And I was baaad.  I left stuff out on the kitchen counters to spoil, I left other things in disarray, I got a speeding ticket!  (Because we were laughing our asses off in the car and I didn’t notice I was going 85 mph through a KNOWN speedtrap in Marin). I call myself “baaad” with a smile on my face. Sorry! (with a smile on my face).

I was exhausted for days after she left, thinking, “Oh. She’s gone.” I had residual giggles and when you giggle by yourself, it makes the room feel a LOT emptier. No one thought I was hilarious anymore!

And then when the exhaustion seemed endless, “Shouldn’t I have my energy back by now? Oh crap, this is when it becomes obvious to me that I had a stroke somewhere in my past.”  I slept until noon for a couple days, fell asleep at 8pm a couple of nights, dragged myself to work, had to chug caffeinated coffee to survive. For about a week.

But now?  I feel this renewed energy, I feel buoyed!  I feel ideas chugging in my head.  I guess I took 2 steps backward with my energy…then 3 steps forward.  I hope I hope I hope…?

We did joke about that–what if after we hang out, we each get a burst of writing?  It’s happened before to us–we hang out, we’re TOTALLY unproductive while together…then afterwards: jetfueled creative writing power.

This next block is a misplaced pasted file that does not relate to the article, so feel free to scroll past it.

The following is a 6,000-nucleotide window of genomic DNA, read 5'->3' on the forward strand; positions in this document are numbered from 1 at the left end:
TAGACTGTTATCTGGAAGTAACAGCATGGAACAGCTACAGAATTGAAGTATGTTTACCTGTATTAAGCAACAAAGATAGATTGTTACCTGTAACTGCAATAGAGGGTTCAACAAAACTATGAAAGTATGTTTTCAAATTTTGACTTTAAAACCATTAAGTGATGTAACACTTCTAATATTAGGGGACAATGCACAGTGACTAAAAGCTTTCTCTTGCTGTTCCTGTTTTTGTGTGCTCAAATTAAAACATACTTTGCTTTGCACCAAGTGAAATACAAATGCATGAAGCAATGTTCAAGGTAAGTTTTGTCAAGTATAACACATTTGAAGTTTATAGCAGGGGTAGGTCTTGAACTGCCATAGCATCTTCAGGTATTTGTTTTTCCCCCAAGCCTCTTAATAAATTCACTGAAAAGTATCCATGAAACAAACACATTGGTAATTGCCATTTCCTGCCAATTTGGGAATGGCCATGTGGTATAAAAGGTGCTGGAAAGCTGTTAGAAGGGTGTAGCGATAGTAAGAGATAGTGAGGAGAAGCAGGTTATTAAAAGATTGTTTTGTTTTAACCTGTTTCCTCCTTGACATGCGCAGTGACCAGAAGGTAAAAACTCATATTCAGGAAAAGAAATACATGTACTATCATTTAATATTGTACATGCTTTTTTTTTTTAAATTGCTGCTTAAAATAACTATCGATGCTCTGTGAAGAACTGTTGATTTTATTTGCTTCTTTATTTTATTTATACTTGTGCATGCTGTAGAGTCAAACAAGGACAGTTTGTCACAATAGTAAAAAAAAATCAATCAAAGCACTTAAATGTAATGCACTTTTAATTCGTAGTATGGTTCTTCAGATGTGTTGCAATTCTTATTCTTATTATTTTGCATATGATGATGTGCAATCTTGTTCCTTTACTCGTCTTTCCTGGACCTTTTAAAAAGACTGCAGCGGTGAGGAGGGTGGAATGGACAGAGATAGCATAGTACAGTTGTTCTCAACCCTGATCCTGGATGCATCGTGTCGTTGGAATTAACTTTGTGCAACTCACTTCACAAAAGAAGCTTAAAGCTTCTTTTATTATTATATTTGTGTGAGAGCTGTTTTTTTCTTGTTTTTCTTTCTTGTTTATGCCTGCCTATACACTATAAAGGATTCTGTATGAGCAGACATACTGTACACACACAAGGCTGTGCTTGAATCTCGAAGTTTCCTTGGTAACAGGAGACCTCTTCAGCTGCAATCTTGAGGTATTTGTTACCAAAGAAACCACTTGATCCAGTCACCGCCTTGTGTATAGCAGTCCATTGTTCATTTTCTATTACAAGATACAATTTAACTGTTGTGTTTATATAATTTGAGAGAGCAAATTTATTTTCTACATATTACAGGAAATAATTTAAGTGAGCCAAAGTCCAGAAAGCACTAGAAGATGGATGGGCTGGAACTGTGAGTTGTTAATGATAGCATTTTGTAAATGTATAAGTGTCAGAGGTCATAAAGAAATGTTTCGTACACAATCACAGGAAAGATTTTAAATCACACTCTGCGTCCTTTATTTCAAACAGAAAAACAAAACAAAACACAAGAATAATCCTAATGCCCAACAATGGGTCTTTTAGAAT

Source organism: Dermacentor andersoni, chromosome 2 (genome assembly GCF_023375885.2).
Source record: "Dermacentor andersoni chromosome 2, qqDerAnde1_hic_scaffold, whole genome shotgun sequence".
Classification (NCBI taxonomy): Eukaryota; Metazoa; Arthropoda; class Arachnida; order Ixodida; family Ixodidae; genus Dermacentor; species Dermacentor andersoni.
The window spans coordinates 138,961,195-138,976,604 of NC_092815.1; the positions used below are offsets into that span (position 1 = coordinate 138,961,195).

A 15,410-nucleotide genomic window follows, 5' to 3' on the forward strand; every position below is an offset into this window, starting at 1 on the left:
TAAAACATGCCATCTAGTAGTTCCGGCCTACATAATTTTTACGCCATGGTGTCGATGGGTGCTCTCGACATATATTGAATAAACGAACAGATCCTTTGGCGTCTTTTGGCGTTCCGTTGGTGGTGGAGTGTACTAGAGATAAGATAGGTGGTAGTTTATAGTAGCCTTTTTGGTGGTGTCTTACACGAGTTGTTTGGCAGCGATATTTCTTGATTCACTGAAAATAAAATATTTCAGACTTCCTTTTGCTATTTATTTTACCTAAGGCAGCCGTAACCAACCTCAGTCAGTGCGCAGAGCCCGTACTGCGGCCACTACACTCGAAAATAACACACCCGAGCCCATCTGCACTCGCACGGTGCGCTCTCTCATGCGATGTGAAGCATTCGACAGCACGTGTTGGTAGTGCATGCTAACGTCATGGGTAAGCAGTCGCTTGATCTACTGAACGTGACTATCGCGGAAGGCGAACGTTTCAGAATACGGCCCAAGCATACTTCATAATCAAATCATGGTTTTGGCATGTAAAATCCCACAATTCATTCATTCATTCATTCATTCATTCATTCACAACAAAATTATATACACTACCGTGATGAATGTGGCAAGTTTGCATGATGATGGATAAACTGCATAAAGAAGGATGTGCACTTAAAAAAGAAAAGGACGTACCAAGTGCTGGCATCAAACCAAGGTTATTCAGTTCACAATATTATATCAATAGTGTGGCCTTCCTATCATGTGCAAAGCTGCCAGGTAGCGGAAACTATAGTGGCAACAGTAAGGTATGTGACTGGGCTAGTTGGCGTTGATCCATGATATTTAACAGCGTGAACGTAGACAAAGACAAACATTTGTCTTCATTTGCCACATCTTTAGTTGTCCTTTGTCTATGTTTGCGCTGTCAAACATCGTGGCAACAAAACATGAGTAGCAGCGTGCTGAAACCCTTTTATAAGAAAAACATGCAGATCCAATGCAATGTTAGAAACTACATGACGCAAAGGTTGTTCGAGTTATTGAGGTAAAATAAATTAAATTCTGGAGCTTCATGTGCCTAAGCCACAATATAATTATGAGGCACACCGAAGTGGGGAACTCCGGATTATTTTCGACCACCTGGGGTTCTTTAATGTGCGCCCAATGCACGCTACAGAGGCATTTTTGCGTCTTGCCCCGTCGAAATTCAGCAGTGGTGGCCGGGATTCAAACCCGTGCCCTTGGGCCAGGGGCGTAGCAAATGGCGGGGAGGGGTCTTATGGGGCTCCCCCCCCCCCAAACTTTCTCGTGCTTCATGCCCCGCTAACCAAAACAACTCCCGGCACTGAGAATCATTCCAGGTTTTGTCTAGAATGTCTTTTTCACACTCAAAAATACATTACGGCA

I’m trying my hand at night-time writing.  If I can get some writing done tonight, what a landmark!  I haven’t been able to write at night in nearly TWO years.

I love my friend!

p.s. Happy Autumn!!!!!


Filed under Fiction Writing Links, Life, The Stroke, Writing

heightened sense of smell


I went to my SECOND yoga class last night. It was more difficult than my first class–the instructor was more demanding, the class more crowded, the poses focused on core muscles (the weakest point in my body). I was trembling, I felt my body STRETCHING!

But I still loved it. There is something about yoga that is NON-competitive and it really just makes me focus on myself and my capabilities in that moment. One of the gifts of my stroke (yes, there are gifts) is having been forced to live in the present tense–quite a relief from my normal self. My normal self spends 80% of its time fretting and worrying about the FUTURE. The FUTURE looms LARGE in my mind.

The stroke gave me a bit of a cure from that, robbing me of my short term memory and the ability to juggle things in my head, retain them…in short, the stroke robbed me of the tools/ingredients for worry. I could ONLY focus on the moment and enjoy that moment, for in half an hour, it would dissolve into the recesses in my mind, lost, like the fading of a picture.